Patients with inflammatory bowel disease (IBD) face an increased risk of skin cancer, show studies in Gastroenterology, the official journal of the American Gastroenterological Association. Immunosuppressants are commonly used in the treatment of IBD.
In the first study, researchers found that both past and present exposure to thiopurines (a widely used class of immunosuppressants) significantly increased the risk of nonmelanoma skin cancer (NMSC) in patients with IBD, even before the age of 50. Currently, there are no specific recommendations for screening for skin cancers in individuals with IBD.
"The increased risk of skin cancer that we found in our study was observed in all patients, even before the age of 50 years. As expected, this risk increased with age. All patients with irritable bowel disease currently receiving or having previously received thiopurines should protect their skin from UV radiation and receive regular dermatologic screening, regardless of their age," said Laurent Peyrin-Biroulet, MD, PhD, of University Hospital of Nancy, Henri Poincaré University, Vandoeuvre-lès-Nancy, France, and lead author of this study.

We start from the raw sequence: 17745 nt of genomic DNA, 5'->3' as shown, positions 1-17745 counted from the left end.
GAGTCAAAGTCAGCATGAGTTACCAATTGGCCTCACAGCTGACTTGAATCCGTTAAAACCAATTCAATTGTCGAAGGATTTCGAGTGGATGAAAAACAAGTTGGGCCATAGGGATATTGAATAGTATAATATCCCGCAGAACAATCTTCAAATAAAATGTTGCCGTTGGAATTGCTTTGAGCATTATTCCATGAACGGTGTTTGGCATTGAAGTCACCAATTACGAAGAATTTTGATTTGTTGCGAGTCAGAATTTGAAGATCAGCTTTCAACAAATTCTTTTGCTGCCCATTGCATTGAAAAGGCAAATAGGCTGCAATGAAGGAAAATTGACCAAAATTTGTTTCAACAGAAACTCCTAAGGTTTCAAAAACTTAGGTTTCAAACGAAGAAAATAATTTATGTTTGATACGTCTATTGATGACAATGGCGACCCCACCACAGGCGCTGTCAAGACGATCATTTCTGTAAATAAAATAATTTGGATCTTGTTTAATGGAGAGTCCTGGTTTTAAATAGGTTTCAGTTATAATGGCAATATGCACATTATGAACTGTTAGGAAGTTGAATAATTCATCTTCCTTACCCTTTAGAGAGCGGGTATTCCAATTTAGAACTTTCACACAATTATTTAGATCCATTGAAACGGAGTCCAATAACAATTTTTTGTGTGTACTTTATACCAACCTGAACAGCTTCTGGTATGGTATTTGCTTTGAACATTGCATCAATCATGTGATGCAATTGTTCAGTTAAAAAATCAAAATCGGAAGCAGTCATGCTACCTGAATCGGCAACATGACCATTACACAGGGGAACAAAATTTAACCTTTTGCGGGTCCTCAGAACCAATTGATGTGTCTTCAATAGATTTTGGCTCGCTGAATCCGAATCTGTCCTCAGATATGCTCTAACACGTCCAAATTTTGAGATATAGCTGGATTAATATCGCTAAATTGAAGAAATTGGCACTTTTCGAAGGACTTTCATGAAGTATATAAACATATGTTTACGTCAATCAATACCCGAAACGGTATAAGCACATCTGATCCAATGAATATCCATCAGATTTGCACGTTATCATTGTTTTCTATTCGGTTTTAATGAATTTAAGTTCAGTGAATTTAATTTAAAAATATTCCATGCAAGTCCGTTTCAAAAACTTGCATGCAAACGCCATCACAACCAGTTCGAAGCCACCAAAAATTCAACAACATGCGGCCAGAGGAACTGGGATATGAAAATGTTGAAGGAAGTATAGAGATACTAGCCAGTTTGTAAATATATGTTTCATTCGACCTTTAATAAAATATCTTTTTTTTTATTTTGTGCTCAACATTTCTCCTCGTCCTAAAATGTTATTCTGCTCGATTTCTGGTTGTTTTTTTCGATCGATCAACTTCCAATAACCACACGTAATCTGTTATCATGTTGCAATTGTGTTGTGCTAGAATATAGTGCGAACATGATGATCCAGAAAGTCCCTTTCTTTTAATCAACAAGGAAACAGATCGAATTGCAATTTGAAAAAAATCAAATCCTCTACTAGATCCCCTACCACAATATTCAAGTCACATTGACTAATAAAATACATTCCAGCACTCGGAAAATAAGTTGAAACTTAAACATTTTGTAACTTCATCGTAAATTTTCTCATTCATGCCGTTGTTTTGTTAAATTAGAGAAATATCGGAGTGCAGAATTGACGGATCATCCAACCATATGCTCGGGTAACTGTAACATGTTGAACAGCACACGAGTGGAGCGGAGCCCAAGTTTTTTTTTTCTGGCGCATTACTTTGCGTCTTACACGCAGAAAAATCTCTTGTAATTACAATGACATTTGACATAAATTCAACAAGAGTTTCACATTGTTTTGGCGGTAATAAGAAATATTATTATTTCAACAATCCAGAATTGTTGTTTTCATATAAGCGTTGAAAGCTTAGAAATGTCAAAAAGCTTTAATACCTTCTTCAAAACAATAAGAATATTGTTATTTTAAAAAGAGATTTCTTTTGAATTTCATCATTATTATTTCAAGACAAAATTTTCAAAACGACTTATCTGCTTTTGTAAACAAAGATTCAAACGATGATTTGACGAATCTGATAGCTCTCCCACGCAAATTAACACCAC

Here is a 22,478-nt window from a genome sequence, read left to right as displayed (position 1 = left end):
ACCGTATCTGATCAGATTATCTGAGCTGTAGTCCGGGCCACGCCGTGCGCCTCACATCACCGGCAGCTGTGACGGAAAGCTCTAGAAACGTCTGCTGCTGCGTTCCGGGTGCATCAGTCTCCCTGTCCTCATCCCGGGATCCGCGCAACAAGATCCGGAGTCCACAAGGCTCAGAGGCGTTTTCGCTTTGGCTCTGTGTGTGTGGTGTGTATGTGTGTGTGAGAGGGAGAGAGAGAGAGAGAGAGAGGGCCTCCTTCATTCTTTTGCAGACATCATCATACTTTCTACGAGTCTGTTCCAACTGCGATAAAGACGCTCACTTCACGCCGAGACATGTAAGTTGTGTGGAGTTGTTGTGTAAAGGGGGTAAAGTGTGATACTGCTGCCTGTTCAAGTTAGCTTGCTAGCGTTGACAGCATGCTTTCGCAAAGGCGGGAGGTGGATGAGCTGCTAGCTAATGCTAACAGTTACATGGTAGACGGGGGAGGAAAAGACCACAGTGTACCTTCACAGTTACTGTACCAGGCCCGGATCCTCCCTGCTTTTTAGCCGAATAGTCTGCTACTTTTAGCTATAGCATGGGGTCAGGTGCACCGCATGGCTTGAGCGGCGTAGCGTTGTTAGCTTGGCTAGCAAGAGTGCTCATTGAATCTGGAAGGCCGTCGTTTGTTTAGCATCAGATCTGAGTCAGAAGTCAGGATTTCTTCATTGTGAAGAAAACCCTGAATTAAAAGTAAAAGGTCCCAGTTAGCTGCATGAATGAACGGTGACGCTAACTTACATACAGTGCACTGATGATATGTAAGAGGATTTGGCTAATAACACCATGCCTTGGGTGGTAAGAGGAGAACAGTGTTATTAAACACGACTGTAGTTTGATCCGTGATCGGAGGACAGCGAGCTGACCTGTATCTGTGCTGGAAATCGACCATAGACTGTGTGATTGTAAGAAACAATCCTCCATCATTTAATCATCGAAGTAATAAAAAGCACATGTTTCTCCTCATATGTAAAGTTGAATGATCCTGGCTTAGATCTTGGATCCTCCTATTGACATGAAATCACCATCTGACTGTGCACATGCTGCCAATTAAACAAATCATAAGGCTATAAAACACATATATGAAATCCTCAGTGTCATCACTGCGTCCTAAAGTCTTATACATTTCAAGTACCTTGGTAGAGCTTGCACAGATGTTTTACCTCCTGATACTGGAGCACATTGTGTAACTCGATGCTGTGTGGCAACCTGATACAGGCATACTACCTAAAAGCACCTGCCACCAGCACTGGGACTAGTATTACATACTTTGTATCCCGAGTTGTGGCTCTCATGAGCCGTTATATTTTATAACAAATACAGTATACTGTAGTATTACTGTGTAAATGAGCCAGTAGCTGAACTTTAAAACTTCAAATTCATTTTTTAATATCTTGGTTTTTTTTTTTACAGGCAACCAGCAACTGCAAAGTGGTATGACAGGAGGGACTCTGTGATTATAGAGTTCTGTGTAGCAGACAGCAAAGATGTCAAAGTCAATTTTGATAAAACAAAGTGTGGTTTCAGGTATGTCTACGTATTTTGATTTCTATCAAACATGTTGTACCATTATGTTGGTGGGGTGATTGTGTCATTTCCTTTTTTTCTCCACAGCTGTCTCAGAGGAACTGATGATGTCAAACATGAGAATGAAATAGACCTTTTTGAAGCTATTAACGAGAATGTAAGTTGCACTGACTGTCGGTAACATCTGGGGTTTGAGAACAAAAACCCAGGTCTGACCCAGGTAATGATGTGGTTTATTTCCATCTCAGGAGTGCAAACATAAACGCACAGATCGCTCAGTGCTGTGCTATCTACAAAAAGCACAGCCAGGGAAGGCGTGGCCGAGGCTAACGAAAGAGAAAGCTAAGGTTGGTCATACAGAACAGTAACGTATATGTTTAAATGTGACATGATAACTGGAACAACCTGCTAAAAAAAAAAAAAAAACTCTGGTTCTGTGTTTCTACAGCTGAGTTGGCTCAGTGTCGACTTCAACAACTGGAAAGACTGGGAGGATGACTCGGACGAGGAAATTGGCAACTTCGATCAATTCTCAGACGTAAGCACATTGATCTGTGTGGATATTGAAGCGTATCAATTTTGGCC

NMSC mainly encompasses basal cell carcinoma (BCC) and squamous cell carcinoma (SCC), which are by far the most common cancers diagnosed in North America. NMSC continues to be the most common cancer diagnosed among individuals on immunosuppressive medications; patients with IBD are increasingly treated with these immunosuppressant medications.
In a second study, researchers concluded that certain individuals with IBD, such as men with Crohn's disease, may have a baseline increased risk of BCC, and the use of thiopurines increases the risk of SCC.
"All individuals should be protecting themselves against skin cancer," said Harminder Singh, MD, MPH, FRCPC, of the University of Manitoba and lead author of this study. "But, it is especially important that physicians stress the need to be extra vigilant about skin care with their irritable bowel disease patients, especially among those exposed to immunosuppressants such as thiopurines."
However, Dr. Singh and his colleagues note that the small absolute increased risk of NMSC may not merit stopping thiopurines for those who need them for their IBD disease control.